Marshal Phillip Sullivan tells of his dramatic near-miss with car on Leeds leg of Tour de Yorkshire

Phillip Sullivan, 35, with wife, Catherine, 34, and his two children, Lucas, 9 and Eden, 3. Pic: SWNS.com
Phillip Sullivan, 35, with wife, Catherine, 34, and his two children, Lucas, 9 and Eden, 3. Pic: SWNS.com
0
Have your say

The marshal who narrowly escaped a mid-race crash with an oncoming car during the Tour de Yorkshire in Leeds said it was “sheer instinct” that saved him.

Dramatic footage emerged yesterday of Phillip Sullivan, aged 35, from Pudsey, leaping clear of a caravan car which was accompanying the race as it slammed through a central reservation and the spot he had been standing mere seconds before.

Phillip Sullivan performs marshal duties moments before the near collision with an oncoming car during the Tour de Yorkshire in Leeds.

Phillip Sullivan performs marshal duties moments before the near collision with an oncoming car during the Tour de Yorkshire in Leeds.

The footage shown here, shot at the top of Canal Road coming just off Stanningley Road by Nathan Currie and his uncle, captured the moment Mr Sullivan jumped to safety with moments to spare.

Recap: Marshal leaps out of way of Tour car in narrow escape on final Tour de Yorkshire stage

Mr Sullivan’s mother was watching on from a little further along the road and feared the worst for her son but the volunteer marshal somehow emerged unscathed and today the father-of-two told of how fortunate he had been to avoid serious injury as he vowed that the incident would not deter him from applying for the same role next year.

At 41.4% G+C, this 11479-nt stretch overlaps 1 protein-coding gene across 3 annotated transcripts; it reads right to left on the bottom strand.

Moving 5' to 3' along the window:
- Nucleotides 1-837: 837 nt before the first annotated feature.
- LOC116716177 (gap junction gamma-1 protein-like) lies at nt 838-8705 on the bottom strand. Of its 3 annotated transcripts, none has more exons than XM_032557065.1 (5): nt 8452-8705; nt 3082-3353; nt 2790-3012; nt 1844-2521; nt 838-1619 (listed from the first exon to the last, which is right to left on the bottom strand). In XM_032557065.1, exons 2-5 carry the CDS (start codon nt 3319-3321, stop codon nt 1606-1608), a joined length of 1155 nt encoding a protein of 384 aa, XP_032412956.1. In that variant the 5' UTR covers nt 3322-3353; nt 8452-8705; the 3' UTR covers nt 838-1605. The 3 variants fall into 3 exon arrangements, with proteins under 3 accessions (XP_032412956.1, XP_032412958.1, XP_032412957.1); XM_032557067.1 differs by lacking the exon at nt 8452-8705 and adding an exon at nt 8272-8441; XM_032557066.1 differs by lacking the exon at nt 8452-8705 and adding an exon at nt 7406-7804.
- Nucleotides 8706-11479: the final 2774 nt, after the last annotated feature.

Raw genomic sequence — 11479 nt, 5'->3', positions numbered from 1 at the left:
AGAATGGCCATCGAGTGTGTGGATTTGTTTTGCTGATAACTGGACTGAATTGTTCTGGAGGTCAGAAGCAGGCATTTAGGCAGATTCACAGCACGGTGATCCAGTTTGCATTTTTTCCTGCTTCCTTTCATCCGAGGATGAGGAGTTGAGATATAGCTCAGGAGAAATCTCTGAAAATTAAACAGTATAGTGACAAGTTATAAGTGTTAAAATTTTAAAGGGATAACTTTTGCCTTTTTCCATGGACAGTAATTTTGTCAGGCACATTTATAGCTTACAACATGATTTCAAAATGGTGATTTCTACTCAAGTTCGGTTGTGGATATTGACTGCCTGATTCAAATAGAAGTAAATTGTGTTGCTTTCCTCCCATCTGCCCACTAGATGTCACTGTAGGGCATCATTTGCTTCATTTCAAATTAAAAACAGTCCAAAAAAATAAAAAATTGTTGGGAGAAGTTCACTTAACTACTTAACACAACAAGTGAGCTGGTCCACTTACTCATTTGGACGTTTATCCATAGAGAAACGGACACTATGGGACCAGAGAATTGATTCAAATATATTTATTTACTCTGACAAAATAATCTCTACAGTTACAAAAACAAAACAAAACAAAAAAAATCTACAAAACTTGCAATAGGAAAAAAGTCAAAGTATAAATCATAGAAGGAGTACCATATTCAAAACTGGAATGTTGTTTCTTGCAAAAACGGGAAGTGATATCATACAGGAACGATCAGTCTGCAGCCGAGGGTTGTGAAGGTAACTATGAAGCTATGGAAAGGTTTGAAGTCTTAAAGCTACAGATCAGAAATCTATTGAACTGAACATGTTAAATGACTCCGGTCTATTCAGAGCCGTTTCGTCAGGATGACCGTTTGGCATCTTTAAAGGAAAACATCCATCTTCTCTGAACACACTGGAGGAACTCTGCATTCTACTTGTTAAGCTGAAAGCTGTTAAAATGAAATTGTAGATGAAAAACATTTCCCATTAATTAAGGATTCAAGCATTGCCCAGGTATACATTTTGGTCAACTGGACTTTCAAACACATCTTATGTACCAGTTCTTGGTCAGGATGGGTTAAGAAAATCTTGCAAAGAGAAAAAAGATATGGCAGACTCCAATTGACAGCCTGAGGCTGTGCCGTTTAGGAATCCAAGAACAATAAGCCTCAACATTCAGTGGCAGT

Talking through his experience, bank worker Mr Sullivan said: “I went down to the position I’d been given as I was aware that the cyclists were on their way. I had a high-vis vest on, my flag and a whistle. I got into position on the street, behind the bollard as advised in the training videos.

Quick to react, Mr Sullivan leaps out of the way of the oncoming car.

Quick to react, Mr Sullivan leaps out of the way of the oncoming car.

Recap: Tour de Yorkshire Stage 4 finishes on The Headrow in Leeds

“I started whistling as the first car came round, the peloton came through and then about a quarter of the way into the race time literally froze and slowed down to milliseconds.

“I saw the car coming at considerable speed and just thought, ‘it’s going to move, it’s going to move... it’s not going to move’. Instinct told me to jump. So I jumped to my right. I don’t know (how I did it), sheer instinct.

“It was that close I could feel the air of the wheels pass my feet.”

The car ran over the spot where Mr Sullivan was standing seconds earlier, wiping out the central reservation.

The car ran over the spot where Mr Sullivan was standing seconds earlier, wiping out the central reservation.

Mr Sullivan, who is married to wife Catherine and has two children, Lucas aged nine and Eden aged three, said he had rewatched a slow motion video of the near-miss this morning and that it was only then when he truly appreciated how close he had come to being struck by the moving car.